Concentric eyewall replacement is one of the routes by which hurricane intensity is modulated, and potentially involves complicated dynamical interactions between spiral rainbands and the inner-core structure of hurricane vortex. Once the secondary eyewall has formed, the subsequent evolution pattern is well documented and understood (Willoughby et al. 1982, hereafter WCS82; Willoughby 1990; Black and Willoughby 1992; Houze et al. 2006; Houze et al. 2007; Rozoff et al. 2008). While the well known “cycle theory” (WCS82) has been successful in explaining the accompanying processes and intensity changes, our understanding of the formation mechanism remains limited.

Over the past years, many hypotheses have been postulated to explain the secondary eyewall formation, and the reader is referred to Terwey and Montgomery (2008, hereafter TM08) for a complete review. Although environmental forcing may play a role (Molinari and Vollaro 1990; Nong and Emanuel 2003), the frequent occurrence nature of concentric eyewall suggests that internal dynamics may be the fundamental one, since the environment may vary dramatically from case to case. Therefore, it is the internal dynamical aspect of secondary eyewall formation we focus on in this study.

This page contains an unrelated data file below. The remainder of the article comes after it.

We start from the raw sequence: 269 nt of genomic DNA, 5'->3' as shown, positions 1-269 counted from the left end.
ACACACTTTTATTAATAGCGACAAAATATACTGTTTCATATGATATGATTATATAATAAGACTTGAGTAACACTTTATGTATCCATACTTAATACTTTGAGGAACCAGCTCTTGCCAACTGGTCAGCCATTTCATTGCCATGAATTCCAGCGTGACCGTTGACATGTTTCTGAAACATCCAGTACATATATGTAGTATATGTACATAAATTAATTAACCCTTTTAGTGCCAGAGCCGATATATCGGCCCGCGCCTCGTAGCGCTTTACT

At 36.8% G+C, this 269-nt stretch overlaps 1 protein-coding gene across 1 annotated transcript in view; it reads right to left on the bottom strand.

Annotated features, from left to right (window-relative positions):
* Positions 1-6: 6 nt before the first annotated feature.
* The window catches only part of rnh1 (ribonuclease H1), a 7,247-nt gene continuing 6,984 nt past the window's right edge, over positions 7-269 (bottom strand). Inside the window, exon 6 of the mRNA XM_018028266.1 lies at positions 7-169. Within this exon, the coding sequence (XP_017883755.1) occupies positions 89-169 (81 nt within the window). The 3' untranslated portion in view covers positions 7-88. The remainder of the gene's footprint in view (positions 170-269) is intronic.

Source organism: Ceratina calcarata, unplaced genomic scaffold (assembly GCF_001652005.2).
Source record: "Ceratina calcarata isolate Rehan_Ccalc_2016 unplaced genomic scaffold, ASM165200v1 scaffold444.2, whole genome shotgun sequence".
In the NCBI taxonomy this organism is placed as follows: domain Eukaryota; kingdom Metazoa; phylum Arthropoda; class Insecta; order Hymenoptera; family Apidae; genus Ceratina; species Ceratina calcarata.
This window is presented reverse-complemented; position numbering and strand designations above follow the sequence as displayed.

The barotropic vortex interaction experiments of Kuo et al. (2004, hereafter KLCW) and Kuo et al. (2008, hereafter KSTK) suggested that axisymmetrization of peripheral cyclonic vorticity perturbations by the strong TC core is responsible for the secondary eyewall formation. Building on the axisymmetrization ideas of previous works (e.g., Melander et al. 1987; Montgomery and Kallenbach 1997, hereafter MK97; KLCW; KSTK) and borrowing the idea of β-plane turbulence from geophysical fluid dynamics, TM08 proposed the beta skirt axisymmetrization (BSA) hypothesis, in which the secondary wind maximum is hypothesized to be generated by anisotropic upscale cascading and axisymmetrization of convectively generated PV anomalies through horizontal sheared turbulence and sheared vortex Rossby waves (VRWs). The BSA theory is by far the most comprehensive one suitable for explaining the secondary eyewall formation, accounting for the continuously injection of strong, small-scale PV anomalies generated by convective cells. Moreover, the ideas of KLCW, KSTK, and TM08 share the common point of view that it is the peripheral vorticity perturbations (usually associated with convective cells embedded in the outer spiral rainbands) that are axisymmetrized and contribute to the secondary eyewall formation. Observational evidences show that one (or more) primary outer rainband with active convective cells persists for more than 12 h, and appears to wrap around the original eyewall, with moat between them (see figures in WCS82; KLCW; KSTK). By artificially adding extra heating rate outside the inner-core region in a numerical sensitivity study, Wang (2009) found that outer spiral rainbands become more active, which in turn favors the development of secondary eyewall.